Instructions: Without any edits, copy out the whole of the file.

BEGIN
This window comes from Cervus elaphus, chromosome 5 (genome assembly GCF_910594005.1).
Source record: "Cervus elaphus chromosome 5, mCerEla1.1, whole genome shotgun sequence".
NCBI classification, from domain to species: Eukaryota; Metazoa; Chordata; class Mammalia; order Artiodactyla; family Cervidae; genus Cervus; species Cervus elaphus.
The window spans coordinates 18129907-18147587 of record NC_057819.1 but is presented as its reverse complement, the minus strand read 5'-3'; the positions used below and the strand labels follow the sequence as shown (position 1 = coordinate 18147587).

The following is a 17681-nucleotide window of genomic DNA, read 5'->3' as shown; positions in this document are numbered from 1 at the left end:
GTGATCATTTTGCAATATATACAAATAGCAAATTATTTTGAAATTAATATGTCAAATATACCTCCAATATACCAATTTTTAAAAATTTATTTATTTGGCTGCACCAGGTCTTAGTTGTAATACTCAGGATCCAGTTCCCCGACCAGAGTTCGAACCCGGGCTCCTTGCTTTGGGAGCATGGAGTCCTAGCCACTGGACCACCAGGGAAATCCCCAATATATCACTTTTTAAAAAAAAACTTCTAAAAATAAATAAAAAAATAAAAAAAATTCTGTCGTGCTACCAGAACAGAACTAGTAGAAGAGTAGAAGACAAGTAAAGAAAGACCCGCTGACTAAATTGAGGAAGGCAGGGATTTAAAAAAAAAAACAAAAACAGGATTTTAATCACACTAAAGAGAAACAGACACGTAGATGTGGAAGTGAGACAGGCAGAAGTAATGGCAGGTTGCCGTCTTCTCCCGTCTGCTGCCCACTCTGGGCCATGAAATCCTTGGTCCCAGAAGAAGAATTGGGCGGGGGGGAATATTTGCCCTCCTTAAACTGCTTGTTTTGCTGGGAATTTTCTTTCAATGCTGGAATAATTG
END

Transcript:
This window comes from Cervus elaphus, chromosome 5 (genome assembly GCF_910594005.1).
Source record: "Cervus elaphus chromosome 5, mCerEla1.1, whole genome shotgun sequence".
NCBI classification, from domain to species: Eukaryota; Metazoa; Chordata; class Mammalia; order Artiodactyla; family Cervidae; genus Cervus; species Cervus elaphus.
The window spans coordinates 18129907-18147587 of record NC_057819.1 but is presented as its reverse complement, the minus strand read 5'-3'; the positions used below and the strand labels follow the sequence as shown (position 1 = coordinate 18147587).

The following is a 17681-nucleotide window of genomic DNA, read 5'->3' as shown; positions in this document are numbered from 1 at the left end:
GTGATCATTTTGCAATATATACAAATAGCAAATTATTTTGAAATTAATATGTCAAATATACCTCCAATATACCAATTTTTAAAAATTTATTTATTTGGCTGCACCAGGTCTTAGTTGTAATACTCAGGATCCAGTTCCCCGACCAGAGTTCGAACCCGGGCTCCTTGCTTTGGGAGCATGGAGTCCTAGCCACTGGACCACCAGGGAAATCCCCAATATATCACTTTTTAAAAAAAAACTTCTAAAAATAAATAAAAAAATAAAAAAAATTCTGTCGTGCTACCAGAACAGAACTAGTAGAAGAGTAGAAGACAAGTAAAGAAAGACCCGCTGACTAAATTGAGGAAGGCAGGGATTTAAAAAAAAAAACAAAAACAGGATTTTAATCACACTAAAGAGAAACAGACACGTAGATGTGGAAGTGAGACAGGCAGAAGTAATGGCAGGTTGCCGTCTTCTCCCGTCTGCTGCCCACTCTGGGCCATGAAATCCTTGGTCCCAGAAGAAGAATTGGGCGGGGGGGAATATTTGCCCTCCTTAAACTGCTTGTTTTGCTGGGAATTTTCTTTCAATGCTGGAATAATTG